Washington: Army acquisition is facing the largest financial crunch since the infamous defense drawdown of the 1990s. To meet that challenge, service officials today rolled out a list of seven “commandments” it will follow to get the Army through these tough times.
The problem is these “commandments” — increased focus on cost and schedule, increased cooperation between the requirements, acquisition and logistics communities and getting problems solved in the early phases of system development — are things the Army has demanded in the past, to no avail.
Past Army leaders have continually called for these types of reforms in the acquisition process before. In July, Army Secretary John McHugh laid out the way ahead to fix the service acquisition process, including a number of the same recommendations included in today’s list of Army buying commandments.
But, aside from several successes in responding to urgent needs coming from field commanders, the Army’s track record in acquisition has not gotten any better.
So when I asked Lt. Gen Robert Lennox, chief of the Army office in charge of funding service programs, why these new “commandments” will be the ones force service acquisition to change, his answer was simple: The Army doesn’t have a choice anymore.
The current financial crunch the service and DoD now finds itself under leaves virtually no room for the Army to wiggle past these new calls for reform, Lennox told me after his speech at the U.S. Army Association’s annual symposium here.
In past efforts, the Army could afford to let these calls for change slip to the right, since it had been able to get most of what it wanted during the height of the wars in Iraq and Afghanistan.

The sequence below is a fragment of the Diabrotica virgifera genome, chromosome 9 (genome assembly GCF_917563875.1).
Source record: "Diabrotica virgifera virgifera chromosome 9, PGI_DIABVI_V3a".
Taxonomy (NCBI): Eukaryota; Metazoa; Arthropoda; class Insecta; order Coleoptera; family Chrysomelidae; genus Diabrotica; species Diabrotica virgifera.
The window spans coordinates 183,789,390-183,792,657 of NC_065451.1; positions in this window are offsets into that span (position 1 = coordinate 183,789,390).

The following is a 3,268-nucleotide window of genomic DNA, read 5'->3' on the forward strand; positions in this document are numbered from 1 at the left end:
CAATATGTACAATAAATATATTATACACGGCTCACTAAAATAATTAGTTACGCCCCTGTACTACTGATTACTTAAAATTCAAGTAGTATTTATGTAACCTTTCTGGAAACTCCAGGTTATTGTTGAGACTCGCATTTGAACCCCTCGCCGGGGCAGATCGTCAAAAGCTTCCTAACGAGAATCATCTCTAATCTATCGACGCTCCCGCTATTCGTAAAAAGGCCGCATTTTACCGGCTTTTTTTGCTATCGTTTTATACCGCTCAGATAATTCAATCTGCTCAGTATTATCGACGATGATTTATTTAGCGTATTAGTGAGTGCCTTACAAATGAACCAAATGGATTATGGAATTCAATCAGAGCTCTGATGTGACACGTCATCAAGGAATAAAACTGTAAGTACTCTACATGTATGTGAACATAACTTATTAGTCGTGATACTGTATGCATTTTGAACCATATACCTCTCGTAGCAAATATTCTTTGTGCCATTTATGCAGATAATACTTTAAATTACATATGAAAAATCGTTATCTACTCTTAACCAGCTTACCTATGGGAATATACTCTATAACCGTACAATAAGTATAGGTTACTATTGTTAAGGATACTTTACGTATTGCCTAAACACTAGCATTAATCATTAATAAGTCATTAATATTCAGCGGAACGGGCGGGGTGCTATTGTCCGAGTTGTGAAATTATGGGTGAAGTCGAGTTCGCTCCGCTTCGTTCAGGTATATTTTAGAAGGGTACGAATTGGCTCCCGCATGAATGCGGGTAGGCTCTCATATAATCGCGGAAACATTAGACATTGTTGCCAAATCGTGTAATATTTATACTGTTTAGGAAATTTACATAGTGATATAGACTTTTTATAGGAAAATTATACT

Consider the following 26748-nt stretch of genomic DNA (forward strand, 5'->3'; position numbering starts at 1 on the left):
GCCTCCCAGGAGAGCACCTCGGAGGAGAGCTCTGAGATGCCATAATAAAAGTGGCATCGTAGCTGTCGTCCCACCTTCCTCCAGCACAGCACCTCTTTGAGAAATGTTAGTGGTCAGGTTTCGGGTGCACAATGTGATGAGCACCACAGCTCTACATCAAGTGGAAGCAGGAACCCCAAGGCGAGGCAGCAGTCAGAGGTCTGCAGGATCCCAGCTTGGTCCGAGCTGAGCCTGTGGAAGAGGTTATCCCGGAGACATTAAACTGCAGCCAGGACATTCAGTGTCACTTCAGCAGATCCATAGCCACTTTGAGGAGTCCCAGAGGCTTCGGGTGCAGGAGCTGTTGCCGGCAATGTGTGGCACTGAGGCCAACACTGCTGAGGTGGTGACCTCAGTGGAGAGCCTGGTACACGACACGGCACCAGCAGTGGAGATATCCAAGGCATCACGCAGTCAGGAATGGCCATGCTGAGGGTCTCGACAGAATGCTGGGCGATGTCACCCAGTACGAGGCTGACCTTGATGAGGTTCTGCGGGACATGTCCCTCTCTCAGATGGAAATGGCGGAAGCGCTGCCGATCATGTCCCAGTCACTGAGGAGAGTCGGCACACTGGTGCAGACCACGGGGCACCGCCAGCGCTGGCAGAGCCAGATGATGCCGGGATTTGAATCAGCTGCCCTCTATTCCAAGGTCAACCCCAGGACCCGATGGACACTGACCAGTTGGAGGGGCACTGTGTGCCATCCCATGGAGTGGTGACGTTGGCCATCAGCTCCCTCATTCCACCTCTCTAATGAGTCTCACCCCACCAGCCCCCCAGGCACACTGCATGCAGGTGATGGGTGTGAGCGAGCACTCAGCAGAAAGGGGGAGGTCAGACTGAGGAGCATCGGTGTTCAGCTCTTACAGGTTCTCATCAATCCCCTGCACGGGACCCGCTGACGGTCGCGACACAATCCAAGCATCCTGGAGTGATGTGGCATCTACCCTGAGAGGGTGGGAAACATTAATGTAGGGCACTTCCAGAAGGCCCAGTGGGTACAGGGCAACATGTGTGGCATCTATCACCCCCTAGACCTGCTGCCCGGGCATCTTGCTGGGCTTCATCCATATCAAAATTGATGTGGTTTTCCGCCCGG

But with those operations now winding down, the Army is looking at the prospect of deep personnel cuts, coupled with the task of having to rebuild a force ground down by a decade of constant combat.
On top of all that, the spending cuts being pushed for by the White House and Capitol Hill has backed the Army into a virtual corner, Lennox admitted. Bottom line, Army acquisition must reform to survive, the three-star general admitted.
The Army has not been under this kind of pressure since the mid-1990s, and Army acquisition did change at that time as a result of that pressure, Lennox pointed out.
Getting acquisition reform done, in house, has taken on added importance to the Army given what could happen if the Hill or the White House were forced to do the job for them, Lennox said at a briefing later today.
The “salami slice” approach that others outside the Army and DoD may use to cut the service’s budget will “just make everything worse and . . .break programs,” Lennox said. “That is a big risk for us.”
All the more reason, he added, that the Army must reform its buying process on its own.
But this reform, he added, will not mean that the Army will not continue to be responsive to the needs of troops in the field, or forget the lessons learned from those conflicts.
As Lennox pointed out, the wars in Iraq and Afghanistan are not over, and acquisition reform won’t be done at the expense of those soldiers in the field.